The Victoria and Albert Museum has unveiled the first designs for the £31 million recreation of its British Galleries, to form the subject of a £23 million bid to the Heritage Lottery Fund in May. The galleries, which represent 10 per cent of the space at the museum and are as large as many museums, will, said curator Christopher Wilk, 'still be chronological'. A number of themes will run through the exhibitions and there will be more interpretation. 'At the moment, ' said Wilk, 'these galleries don't tell you anything about the history of design - the V&A is uniquely situated to do that.'
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Dinah Casson of designer Casson Mann explained that her scheme will be physically separate from the Grade I-listed Aston Webb building.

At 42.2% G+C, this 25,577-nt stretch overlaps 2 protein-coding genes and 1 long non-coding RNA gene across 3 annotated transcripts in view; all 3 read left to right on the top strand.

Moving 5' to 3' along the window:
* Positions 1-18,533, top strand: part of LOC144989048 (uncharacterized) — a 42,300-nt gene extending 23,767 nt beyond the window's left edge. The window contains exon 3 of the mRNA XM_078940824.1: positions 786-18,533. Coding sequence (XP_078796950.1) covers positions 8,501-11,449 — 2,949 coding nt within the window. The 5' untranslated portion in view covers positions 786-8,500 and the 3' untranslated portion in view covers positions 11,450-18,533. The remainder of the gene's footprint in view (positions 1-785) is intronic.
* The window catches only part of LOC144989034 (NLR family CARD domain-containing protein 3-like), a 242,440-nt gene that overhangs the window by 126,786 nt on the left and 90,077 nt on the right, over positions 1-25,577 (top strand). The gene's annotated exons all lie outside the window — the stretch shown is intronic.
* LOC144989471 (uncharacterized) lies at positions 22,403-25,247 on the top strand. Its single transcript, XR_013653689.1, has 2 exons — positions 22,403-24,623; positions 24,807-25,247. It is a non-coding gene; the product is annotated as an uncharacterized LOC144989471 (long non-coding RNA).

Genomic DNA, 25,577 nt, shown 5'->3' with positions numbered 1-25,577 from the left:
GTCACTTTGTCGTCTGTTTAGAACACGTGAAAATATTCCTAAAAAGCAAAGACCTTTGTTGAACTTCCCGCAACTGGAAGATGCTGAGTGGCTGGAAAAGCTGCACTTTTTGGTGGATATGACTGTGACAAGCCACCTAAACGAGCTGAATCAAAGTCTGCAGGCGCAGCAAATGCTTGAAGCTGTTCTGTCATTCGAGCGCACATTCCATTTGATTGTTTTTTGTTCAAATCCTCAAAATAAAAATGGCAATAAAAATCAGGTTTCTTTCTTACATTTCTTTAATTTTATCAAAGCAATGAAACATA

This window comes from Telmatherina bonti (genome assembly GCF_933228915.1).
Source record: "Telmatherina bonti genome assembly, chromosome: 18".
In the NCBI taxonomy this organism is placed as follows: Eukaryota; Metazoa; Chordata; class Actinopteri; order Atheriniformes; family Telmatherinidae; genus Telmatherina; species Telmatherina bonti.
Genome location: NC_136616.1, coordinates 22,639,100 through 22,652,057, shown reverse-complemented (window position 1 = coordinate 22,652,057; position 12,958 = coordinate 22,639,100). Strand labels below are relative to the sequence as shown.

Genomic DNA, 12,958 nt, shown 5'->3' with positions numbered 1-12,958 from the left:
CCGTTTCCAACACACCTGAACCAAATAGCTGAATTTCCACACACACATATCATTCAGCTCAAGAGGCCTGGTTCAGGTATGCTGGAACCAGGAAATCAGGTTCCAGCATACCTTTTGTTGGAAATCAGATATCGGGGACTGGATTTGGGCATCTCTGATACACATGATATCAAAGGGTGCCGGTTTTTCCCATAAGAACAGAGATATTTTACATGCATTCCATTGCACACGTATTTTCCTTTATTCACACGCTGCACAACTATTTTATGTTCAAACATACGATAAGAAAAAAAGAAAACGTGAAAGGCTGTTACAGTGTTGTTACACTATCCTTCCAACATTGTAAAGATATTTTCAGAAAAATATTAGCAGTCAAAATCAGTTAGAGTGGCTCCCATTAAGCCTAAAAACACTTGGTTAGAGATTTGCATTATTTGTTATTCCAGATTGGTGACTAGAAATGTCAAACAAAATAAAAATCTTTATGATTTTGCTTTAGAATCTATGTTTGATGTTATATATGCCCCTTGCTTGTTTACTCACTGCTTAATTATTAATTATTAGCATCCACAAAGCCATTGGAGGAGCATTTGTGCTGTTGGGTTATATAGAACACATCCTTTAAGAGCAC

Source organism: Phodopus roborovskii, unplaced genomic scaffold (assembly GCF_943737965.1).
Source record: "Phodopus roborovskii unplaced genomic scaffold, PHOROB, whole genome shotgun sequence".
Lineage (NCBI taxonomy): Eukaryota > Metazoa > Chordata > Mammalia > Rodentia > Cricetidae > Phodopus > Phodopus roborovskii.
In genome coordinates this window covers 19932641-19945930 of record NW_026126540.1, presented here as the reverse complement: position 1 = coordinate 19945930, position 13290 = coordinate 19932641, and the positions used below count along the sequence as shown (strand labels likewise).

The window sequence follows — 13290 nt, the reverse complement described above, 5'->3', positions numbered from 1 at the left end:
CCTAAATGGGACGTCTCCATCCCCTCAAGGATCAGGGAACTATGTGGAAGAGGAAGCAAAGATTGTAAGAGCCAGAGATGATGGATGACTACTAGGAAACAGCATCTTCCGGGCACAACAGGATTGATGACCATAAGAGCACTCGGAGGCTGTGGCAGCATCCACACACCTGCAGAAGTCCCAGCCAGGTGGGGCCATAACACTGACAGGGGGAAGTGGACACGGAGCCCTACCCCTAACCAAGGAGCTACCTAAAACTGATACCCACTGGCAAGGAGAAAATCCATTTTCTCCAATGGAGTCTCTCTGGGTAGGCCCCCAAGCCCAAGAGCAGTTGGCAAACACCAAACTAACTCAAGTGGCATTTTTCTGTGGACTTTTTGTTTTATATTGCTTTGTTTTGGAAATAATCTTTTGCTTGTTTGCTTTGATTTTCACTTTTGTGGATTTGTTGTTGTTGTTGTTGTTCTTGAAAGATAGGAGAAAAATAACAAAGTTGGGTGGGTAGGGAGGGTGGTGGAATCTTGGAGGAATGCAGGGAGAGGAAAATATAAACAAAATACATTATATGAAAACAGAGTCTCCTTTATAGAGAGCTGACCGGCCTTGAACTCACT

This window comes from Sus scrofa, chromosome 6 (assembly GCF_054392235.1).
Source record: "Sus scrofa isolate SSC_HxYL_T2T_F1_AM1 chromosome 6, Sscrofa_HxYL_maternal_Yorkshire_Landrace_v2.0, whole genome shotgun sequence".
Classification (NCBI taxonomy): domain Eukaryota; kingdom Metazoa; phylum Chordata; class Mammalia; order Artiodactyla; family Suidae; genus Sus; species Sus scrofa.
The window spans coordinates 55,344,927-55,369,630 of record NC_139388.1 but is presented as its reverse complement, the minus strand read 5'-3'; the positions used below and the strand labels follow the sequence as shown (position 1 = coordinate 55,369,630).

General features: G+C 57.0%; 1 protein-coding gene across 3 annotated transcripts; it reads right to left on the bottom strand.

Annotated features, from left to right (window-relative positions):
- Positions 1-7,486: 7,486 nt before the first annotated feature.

This will both avoid heritage conflicts and 'help people to see objects in a fresh new way'. Attention is being paid to orientation, to mixtures of grand and intimate spaces, and to design for disabled people. WCs will be installed and for the first time lifts will link the two floors of galleries. There will be air-conditioning beneath a raised floor, and double glazing. The architect for the project is G A Associates.
Asked whether there was any conflict between this project and the proposal for the Boilerhouse by Daniel Libeskind, V&A director Alan Borg said, 'I hope that the world will see that the essence of the V&A is a combination of historic and contemporary elements.'
The museum expects to submit Libeskind's scheme for planning permission at the end of this month, on completion of the latest model. It is also seeking feasibility funding from the Arts Council for exploration of the internal design. It intends to make its full submission for Arts lottery funding in August.